June 23, 2021

Using the Space Launch System is no longer on the table of launching the Europa Clipper

Initially, NASA had intended to use the Space Launch System as the launching vehicle for the Europa Clipper. However, it has changed its mind and will be using a commercial rocker. The agency will acquire it by the end of next year. The revelation of this information was on Feb 10 during NASA’s Outer Planets Assessment Group (OPAG) meeting. That’s when the officials in charge of the Europa Clipper project revealed that NASA had changed its mind. Instead of settling for a spacecraft launch on the Space Launch System, it chose to go for commercial launch vehicles.

Working at the Jet Propulsion Laboratory as the Europa Clipper’s project scientist, Robert Pappalardo said that both the launch date and the launch vehicle path were now crystal clear. The reality came after receiving a memo on Jan 25 from the ASA’s Planetary Missions Program Office. It stated that the team should start considering a commercial launch vehicle hence do away with maintaining Space Launch Systems compatibility.

Congress has been a massive advocate of launching the Europa Clipper on a Space Launch System (SLS). It has gone further to offer corresponding provisions in NASA’s annual spending bills directing the agency consistently for years. However, it requested a change of heart and an opportunity to be at liberty to choose a different launch vehicle. In its defense, the SLS would serve an even better purpose in the Artemis human lunar exploration program. Equally important, NASA would have to spend $1.5 billion less than using SLS if it settled for a commercial launch vehicle.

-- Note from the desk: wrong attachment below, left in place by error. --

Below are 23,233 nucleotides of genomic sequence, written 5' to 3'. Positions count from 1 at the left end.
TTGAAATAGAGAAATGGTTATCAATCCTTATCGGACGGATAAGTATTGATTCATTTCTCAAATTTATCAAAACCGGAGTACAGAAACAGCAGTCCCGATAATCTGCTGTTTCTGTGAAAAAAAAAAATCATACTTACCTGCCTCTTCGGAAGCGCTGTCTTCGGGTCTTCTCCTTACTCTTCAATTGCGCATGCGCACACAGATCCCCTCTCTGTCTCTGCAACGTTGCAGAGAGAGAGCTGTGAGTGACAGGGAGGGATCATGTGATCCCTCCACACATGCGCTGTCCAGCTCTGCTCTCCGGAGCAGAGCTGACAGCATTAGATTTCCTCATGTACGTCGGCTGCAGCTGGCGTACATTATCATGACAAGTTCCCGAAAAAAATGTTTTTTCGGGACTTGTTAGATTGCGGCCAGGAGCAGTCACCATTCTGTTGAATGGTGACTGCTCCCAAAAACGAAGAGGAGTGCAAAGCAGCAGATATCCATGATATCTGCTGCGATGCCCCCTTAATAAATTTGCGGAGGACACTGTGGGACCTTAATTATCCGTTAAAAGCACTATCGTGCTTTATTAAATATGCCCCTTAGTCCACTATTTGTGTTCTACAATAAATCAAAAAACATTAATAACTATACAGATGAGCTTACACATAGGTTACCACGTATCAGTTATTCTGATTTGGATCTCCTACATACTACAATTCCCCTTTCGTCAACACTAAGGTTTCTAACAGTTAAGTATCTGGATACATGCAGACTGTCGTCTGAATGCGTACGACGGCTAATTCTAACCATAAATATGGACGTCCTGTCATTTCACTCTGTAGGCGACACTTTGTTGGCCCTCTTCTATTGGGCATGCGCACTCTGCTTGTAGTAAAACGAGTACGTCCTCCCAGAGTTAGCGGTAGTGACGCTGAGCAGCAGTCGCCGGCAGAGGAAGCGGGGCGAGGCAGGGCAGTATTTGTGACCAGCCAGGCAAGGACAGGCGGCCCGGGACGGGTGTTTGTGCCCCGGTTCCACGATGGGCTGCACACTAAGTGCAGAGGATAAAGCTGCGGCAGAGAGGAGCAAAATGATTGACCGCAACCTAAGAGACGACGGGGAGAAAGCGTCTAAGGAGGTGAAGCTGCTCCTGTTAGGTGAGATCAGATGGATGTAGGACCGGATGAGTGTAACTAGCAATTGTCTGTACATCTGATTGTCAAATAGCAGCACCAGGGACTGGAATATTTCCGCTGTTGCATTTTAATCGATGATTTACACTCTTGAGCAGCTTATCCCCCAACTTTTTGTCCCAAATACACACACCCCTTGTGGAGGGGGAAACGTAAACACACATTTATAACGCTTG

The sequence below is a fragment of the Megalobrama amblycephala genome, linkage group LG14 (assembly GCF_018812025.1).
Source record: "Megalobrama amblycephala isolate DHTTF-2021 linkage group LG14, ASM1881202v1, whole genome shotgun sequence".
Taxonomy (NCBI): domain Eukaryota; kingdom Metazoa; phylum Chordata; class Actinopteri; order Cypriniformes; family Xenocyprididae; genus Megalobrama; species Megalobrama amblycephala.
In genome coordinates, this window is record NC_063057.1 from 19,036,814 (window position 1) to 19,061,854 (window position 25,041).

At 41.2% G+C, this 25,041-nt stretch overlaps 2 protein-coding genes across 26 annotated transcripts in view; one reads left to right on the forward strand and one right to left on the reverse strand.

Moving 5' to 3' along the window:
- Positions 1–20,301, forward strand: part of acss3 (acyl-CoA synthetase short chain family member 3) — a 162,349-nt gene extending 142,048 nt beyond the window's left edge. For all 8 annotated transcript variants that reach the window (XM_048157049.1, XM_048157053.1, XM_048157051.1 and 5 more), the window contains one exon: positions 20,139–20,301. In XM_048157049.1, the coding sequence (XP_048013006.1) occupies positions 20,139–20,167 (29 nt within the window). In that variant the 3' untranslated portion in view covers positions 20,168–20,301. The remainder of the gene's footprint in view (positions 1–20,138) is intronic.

Initially, the project factored in the two launch choices. However, it made it clear how combining the two would make it more expensive and more complex. In August, the matters became even worse since there were hardware incompatibilities between SLS and the spacecraft it was intended to launch, and that’s bad news, no doubt.

Fortunately, the fiscal year 2021 appropriations bill made the agency’s wishes come true. After its enacting in December, it gave NASA the go-ahead to consider commercial services. However, there were conditions. NASA could only do it if resolving the hardware compatibility would prove difficult or the SLS was unavailable.

The scheduled launch date is not specific but will be any day in October 2024 within the stipulated 21-day window. The spacecraft will take about six years to reach its destination since it will arrive at Jupiter in 2030 April. Going by the Mars Gravity Assist projection, it will make a flyby on Mars in 2025 February. In 2026 December, it will also experience another flyby but on Earth.